Friday, 28 September 2012

A Very Public Convenience

A lone lavvy pan sits on Govan Road this morning at the corner of Howat Street.

Tuesday, 18 September 2012

Water Row from Pearce Street

The new flats on Pearce Lane and the old tenements of Water Row stand together on a sun-filled September morning.

Saturday, 15 September 2012

Lush Lash

We start chatting as the extremely courteous mungy wallahs of Spicy Govan prepare our delicious curries in their pristine, if basic kitchen. Our topics include the weather, the dead nice salad in here, the Rathlin St fire and the windows of 14 being boarded up.
"Hey," I say next, "your eyelashes are amazing. Who does them for you?"
"I do them myself," the girl replies.
"No way? Yourself? How do you manage that?" I ask, thinking they are eyelash extensions, heavy and black.
"I just stick them on," she says.
It dawns on me. "Oh, they're false eyelashes. 'mazin."
"Yep, Katy Perry. I wouldn't live without them. Had them for about three year."
"Do they last that long?" I ask, sounding as thick as they are.
"No, different pairs. These ones have lasted about three months."
"Do you keep them on all the time?"
"No, no," she tells me, "Just take them off at night and watch you don't lose them. Then stick them on in the morning. Get Katy Perrys though. They're the best kind."
I ask if I can take a picture of this wonder of modern technology.
"Aye, sure."
"How do you keep your eyes open?" is my next question, "They look dead heavy."
She laughs, "I really wouldn't go anywhere without them. I've only got about three eyelashes left! I've ripped them all out puttin these on!"

Wednesday, 12 September 2012

Sound Of Fury

Were you ever scared of your pals' da's? I was. Mr P. in our close, whose daughters I played with, was a rough man who'd never look the road you were on, but pity help you if you crossed him.
His daughters were all frightened of him too, especially as they'd get leathered with his belt, frequently.
One night around teatime, we were out the back and had got hold of a long tree branch.
A few of us were holding it, struggling together to keep it upright, and for some crazy reason we started to tap Mr P.'s kitchen window. Surely we must not have counted on him being home.
The roar that resounded as the window flew open in a fury was loud enough to be heard in genteel Kelvindale.
We dropped the branch like a lead cannonball and ran for cover, hearts thumping and stomachs churning.

Today, I hear just such a roar again.
A da accompanies his little daughter along Govan Road. He's pushing a bike and she's trailing a dolly and a bag. He's urging her to hurry up a bit, and stop walking on the sides of her wellies. Come on now. Come on.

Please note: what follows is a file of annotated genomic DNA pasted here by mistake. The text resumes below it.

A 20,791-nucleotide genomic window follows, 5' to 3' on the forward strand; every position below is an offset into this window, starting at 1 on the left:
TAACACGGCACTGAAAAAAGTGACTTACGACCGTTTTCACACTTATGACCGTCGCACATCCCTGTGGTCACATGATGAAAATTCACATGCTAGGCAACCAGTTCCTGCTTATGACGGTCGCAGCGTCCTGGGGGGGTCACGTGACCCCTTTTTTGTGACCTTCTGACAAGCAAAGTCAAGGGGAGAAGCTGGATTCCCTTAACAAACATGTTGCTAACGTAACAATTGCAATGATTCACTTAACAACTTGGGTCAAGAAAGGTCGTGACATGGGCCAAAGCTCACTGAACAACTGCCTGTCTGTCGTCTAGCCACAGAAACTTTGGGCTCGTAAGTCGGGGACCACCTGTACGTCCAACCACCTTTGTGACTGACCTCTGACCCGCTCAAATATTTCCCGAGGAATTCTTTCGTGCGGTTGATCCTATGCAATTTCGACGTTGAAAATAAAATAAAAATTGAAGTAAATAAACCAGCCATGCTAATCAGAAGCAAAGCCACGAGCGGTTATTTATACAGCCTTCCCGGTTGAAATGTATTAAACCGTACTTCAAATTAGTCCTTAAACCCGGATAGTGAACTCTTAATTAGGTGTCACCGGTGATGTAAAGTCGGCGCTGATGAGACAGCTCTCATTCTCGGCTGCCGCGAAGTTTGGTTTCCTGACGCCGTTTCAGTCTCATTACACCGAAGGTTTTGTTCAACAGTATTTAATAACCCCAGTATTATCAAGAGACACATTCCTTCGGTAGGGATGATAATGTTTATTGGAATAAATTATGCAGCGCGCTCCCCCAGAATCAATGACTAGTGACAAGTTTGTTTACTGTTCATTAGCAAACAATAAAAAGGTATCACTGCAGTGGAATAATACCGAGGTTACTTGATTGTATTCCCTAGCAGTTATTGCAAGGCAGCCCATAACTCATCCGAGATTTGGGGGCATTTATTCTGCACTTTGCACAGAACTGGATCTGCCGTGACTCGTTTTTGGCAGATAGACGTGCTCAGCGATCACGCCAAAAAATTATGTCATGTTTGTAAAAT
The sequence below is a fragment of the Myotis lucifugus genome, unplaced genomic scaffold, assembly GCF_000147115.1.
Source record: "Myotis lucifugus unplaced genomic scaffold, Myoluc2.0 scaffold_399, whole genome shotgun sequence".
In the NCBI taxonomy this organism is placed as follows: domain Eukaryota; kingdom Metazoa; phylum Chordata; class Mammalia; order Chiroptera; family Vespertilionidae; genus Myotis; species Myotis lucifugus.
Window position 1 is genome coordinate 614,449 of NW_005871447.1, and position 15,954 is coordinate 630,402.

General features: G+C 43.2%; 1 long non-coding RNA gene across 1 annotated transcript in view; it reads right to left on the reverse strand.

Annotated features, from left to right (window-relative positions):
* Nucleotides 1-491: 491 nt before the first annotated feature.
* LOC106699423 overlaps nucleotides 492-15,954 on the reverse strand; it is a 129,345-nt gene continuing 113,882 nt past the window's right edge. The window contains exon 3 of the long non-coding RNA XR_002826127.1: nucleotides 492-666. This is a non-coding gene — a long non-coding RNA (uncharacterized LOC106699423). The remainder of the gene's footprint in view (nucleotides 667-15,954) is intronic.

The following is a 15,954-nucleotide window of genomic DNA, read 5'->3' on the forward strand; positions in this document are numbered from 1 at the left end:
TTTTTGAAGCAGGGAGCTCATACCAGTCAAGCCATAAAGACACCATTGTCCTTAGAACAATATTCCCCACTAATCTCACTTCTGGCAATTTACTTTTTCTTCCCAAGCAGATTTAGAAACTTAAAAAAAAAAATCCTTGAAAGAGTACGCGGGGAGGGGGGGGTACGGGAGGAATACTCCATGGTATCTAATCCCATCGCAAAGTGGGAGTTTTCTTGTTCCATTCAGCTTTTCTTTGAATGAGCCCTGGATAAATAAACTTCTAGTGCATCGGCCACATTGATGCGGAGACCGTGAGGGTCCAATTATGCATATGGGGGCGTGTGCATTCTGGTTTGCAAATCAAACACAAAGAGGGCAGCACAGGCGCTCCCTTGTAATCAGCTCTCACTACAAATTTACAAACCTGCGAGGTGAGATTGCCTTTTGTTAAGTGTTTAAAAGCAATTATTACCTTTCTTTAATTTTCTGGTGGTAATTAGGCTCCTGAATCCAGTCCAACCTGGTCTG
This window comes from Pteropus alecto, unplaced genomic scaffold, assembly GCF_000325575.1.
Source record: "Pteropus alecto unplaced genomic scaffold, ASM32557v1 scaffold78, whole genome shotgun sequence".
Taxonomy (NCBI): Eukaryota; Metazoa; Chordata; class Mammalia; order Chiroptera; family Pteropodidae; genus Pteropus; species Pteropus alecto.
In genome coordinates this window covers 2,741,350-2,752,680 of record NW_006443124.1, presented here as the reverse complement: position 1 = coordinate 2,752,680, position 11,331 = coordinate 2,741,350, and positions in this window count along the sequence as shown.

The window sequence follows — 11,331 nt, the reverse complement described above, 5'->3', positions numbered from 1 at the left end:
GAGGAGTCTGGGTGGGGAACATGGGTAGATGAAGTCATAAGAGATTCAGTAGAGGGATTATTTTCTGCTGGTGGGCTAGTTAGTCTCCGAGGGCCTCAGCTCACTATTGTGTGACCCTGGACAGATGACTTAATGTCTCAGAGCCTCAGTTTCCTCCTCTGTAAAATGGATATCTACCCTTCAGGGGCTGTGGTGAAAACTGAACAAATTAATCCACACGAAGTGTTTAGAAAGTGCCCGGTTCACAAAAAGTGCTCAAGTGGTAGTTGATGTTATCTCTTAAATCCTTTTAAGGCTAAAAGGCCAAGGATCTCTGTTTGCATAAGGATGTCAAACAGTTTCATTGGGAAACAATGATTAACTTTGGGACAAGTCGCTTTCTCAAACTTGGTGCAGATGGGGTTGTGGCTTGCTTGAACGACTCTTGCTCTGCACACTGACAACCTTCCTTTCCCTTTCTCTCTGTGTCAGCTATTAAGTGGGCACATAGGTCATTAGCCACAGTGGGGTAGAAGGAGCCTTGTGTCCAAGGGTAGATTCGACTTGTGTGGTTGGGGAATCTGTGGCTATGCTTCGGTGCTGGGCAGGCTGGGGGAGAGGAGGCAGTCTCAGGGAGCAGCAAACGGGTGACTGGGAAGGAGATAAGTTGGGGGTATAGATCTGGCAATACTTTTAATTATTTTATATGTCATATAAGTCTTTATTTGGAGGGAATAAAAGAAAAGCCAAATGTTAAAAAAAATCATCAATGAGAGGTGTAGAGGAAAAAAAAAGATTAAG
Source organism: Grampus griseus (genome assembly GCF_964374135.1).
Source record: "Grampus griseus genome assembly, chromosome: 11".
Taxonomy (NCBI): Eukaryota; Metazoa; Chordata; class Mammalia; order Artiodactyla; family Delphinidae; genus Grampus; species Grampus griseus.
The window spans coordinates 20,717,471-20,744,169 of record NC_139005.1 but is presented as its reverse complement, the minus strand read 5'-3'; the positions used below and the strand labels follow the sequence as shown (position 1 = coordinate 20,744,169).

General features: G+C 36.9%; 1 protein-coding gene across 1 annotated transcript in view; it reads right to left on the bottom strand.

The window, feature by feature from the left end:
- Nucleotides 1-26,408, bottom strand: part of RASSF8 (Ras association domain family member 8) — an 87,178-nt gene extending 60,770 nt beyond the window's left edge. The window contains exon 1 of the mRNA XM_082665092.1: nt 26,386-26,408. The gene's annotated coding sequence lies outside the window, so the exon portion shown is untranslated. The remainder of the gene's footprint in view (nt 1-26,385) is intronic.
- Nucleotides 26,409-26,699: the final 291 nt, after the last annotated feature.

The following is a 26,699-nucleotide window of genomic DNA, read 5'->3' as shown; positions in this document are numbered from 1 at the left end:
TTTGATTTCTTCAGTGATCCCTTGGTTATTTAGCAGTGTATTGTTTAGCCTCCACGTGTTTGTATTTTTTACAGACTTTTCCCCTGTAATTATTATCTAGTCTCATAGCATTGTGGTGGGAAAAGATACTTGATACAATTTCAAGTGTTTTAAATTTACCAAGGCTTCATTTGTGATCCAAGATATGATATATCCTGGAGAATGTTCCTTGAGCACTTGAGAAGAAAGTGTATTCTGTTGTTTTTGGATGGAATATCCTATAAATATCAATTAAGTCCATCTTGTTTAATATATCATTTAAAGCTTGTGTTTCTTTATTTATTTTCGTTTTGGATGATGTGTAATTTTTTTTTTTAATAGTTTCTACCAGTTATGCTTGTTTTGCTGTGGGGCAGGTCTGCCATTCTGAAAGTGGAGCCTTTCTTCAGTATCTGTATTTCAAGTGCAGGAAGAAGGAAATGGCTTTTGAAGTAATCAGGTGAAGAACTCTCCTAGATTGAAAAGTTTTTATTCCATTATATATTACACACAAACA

As they approach me, he turns round and calls to a boy who's 100 yards behind.
A harsher voice this time, "Will you get yourself moving and get up here next to me. Move it!"
The boy is 7, in school uniform and carrying a school bag. He's kind of crying; moaning, cos he's tired and can't be bothered.
They go a bit further and stop again. The da has his hands full. Neither child is making much progress and he's cajoling the wee girl and struggling to pull her along with one hand while steadying the bike with the other.
Without any warning, he turns around to his son and roars at the top of his voice with an unholy curse and unfeigned fury. The noise is chilling. Sets your stomach churning again. The child has almost caught up but at this, he freezes and shrinks back a little.
The da turns and walks on. He's not a young da, more of a square built, cannot be bothered older da. We are level with each other but he doesn't look the road I am on.
A few yards behind the child passes me and his sobs catch in his throat and his fear and sorrow lie deep and sore.

Monday, 3 September 2012

A Word Of Caution

Golden September, and the view from outside farmfoods at Govan Cross is quite continental. The mast of the tall ship anchored on the river and the dreaming spires of our charming Victorian parish church evoke the ambience of a bustling Mediterranean sea port.
Colourful blooms and verdant greenery cascade from the council planters on the Squerr. The Govan Baby is comfortably shaded by the canopy of the Aitken Memorial Fountain. An azure blue sky overarches the grandeur of Water Row's fine tenements and Govan's residents recline, as best they can, on the utilitarian and uncomfortable, hard metal benches.
And uncomfortable may just be the word to describe a fed-up fellow and HM Constabulary.
'Sick to death o' them' seems to sum up many Govanites' point of view; going by the look on the chap's face and the complaints around me.